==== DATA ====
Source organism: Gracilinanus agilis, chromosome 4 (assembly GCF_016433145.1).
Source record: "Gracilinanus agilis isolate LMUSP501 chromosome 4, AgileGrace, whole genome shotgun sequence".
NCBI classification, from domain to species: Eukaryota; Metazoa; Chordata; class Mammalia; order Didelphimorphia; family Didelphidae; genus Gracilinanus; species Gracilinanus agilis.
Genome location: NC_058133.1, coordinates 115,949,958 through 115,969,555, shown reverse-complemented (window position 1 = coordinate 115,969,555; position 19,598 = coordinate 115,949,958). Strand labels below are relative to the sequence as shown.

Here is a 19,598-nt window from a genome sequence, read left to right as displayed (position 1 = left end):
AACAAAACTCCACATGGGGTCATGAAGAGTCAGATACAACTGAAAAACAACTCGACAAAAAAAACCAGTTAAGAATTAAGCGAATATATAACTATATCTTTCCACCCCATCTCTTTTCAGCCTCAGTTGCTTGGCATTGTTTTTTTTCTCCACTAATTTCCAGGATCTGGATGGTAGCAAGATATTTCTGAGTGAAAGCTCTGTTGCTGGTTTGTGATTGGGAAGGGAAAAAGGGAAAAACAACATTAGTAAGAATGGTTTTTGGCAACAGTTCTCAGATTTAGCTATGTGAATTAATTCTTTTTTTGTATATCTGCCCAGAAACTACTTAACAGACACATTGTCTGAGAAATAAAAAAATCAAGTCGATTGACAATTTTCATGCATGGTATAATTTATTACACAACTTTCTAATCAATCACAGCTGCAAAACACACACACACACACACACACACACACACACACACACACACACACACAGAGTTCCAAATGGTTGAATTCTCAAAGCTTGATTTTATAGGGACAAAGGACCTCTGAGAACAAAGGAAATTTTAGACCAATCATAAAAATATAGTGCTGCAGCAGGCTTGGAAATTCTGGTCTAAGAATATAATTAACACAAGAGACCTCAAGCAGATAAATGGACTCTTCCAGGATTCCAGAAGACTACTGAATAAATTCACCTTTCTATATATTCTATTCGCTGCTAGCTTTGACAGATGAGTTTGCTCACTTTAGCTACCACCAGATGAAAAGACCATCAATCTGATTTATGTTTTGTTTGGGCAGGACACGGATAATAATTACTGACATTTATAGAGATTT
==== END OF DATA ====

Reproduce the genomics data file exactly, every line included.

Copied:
Source organism: Gracilinanus agilis, chromosome 4 (assembly GCF_016433145.1).
Source record: "Gracilinanus agilis isolate LMUSP501 chromosome 4, AgileGrace, whole genome shotgun sequence".
NCBI classification, from domain to species: Eukaryota; Metazoa; Chordata; class Mammalia; order Didelphimorphia; family Didelphidae; genus Gracilinanus; species Gracilinanus agilis.
Genome location: NC_058133.1, coordinates 115,949,958 through 115,969,555, shown reverse-complemented (window position 1 = coordinate 115,969,555; position 19,598 = coordinate 115,949,958). Strand labels below are relative to the sequence as shown.

Here is a 19,598-nt window from a genome sequence, read left to right as displayed (position 1 = left end):
AACAAAACTCCACATGGGGTCATGAAGAGTCAGATACAACTGAAAAACAACTCGACAAAAAAAACCAGTTAAGAATTAAGCGAATATATAACTATATCTTTCCACCCCATCTCTTTTCAGCCTCAGTTGCTTGGCATTGTTTTTTTTCTCCACTAATTTCCAGGATCTGGATGGTAGCAAGATATTTCTGAGTGAAAGCTCTGTTGCTGGTTTGTGATTGGGAAGGGAAAAAGGGAAAAACAACATTAGTAAGAATGGTTTTTGGCAACAGTTCTCAGATTTAGCTATGTGAATTAATTCTTTTTTTGTATATCTGCCCAGAAACTACTTAACAGACACATTGTCTGAGAAATAAAAAAATCAAGTCGATTGACAATTTTCATGCATGGTATAATTTATTACACAACTTTCTAATCAATCACAGCTGCAAAACACACACACACACACACACACACACACACACACACACACACACACACAGAGTTCCAAATGGTTGAATTCTCAAAGCTTGATTTTATAGGGACAAAGGACCTCTGAGAACAAAGGAAATTTTAGACCAATCATAAAAATATAGTGCTGCAGCAGGCTTGGAAATTCTGGTCTAAGAATATAATTAACACAAGAGACCTCAAGCAGATAAATGGACTCTTCCAGGATTCCAGAAGACTACTGAATAAATTCACCTTTCTATATATTCTATTCGCTGCTAGCTTTGACAGATGAGTTTGCTCACTTTAGCTACCACCAGATGAAAAGACCATCAATCTGATTTATGTTTTGTTTGGGCAGGACACGGATAATAATTACTGACATTTATAGAGATTT